Combination of optical and SAR remote sensing data for wetland mapping and monitoring

Amani, Meisam (2018) Combination of optical and SAR remote sensing data for wetland mapping and monitoring. Doctoral (PhD) thesis, Memorial University of Newfoundland.

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Wetlands provide many services to the environment and humans. They play a pivotal role in water quality, climate change, as well as carbon and hydrological cycles. Wetlands are environmental health indicators because of their contributions to plant and animal habitats. While a large portion of Newfoundland and Labrador (NL) is covered by wetlands, no significant efforts had been conducted to identify and monitor these valuable environments when I initiated this project. At that time, there were only two small areas in NL that had been classified using basic Remote Sensing (RS) methods with low accuracies. There was an immediate need to develop new methods for conserving and managing these vital resources using up-to-date maps of wetland distributions. In this thesis, object- and pixel-based classification methods were compared to show the high potential of the former method when medium or high spatial resolution imagery were used to classify wetlands. The maps produced using several classification algorithms were also compared to select the optimum classifier for future experiments. Moreover, a novel Multiple Classifier System (MCS), which combined several algorithms, was proposed to increase the classification accuracy of complex and similar land covers, such as wetlands. Landsat-8 images captured in different months were also investigated to select the time, for which wetlands had the highest separability using the Random Forest (RF) algorithm. Additionally, various spectral, polarimetric, texture, and ratio features extracted from multi-source optical and Synthetic Aperture Radar (SAR) data were assessed to select the most effective features for discriminating wetland classes. The methods developed during this dissertation were validated in five study areas to show their effectiveness. Finally, in collaboration with a team, a website ( and a software package were developed (named the Advanced Remote Sensing Lab (ARSeL)) to automatically preprocess optical/SAR data and classify wetlands using advanced algorithms. In summary, the outputs of this work are promising and can be incorporated into future studies related to wetlands. The province can also benefit from the results in many ways.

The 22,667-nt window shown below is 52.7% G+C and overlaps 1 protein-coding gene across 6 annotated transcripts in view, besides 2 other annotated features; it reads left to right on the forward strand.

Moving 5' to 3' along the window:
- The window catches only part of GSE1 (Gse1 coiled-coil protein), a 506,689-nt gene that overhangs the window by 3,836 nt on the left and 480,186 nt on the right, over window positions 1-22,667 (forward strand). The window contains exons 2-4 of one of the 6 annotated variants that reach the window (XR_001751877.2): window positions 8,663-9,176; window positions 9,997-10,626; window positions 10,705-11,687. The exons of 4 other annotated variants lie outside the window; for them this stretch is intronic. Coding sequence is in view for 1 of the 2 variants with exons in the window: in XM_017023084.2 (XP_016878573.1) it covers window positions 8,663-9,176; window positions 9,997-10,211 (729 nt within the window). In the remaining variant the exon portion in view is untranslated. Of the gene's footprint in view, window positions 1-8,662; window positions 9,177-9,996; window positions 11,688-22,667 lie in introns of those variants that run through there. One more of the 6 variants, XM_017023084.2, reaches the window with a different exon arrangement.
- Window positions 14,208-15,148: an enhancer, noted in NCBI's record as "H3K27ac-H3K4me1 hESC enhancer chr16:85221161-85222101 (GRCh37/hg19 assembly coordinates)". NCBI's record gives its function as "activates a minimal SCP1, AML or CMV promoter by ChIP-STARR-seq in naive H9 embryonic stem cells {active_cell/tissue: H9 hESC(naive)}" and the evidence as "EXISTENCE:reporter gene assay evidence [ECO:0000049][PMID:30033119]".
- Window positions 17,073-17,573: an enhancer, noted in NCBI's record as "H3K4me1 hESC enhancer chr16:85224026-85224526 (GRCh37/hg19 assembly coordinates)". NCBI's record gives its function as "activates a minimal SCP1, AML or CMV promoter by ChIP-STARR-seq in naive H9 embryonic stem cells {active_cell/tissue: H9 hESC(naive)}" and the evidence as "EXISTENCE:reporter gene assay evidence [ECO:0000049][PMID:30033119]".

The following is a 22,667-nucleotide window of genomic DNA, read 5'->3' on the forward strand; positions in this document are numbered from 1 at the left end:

Item Type: Thesis (Doctoral (PhD))
Item ID: 13604
Additional Information: Includes bibliographical references.
Keywords: Wetland, Remote Sensing, Object-based Image Analysis, Separability analysis, SAR, Image Classification, Canada, Newfoundland and Labrador
Department(s): Engineering and Applied Science, Faculty of
Date: September 2018
Date Type: Submission
Library of Congress Subject Heading: Wetlands—Monitoring--Newfoundland and Labrador; Wetlands--Newfoundland and Labrador--Remote sensing; Wetland mapping.

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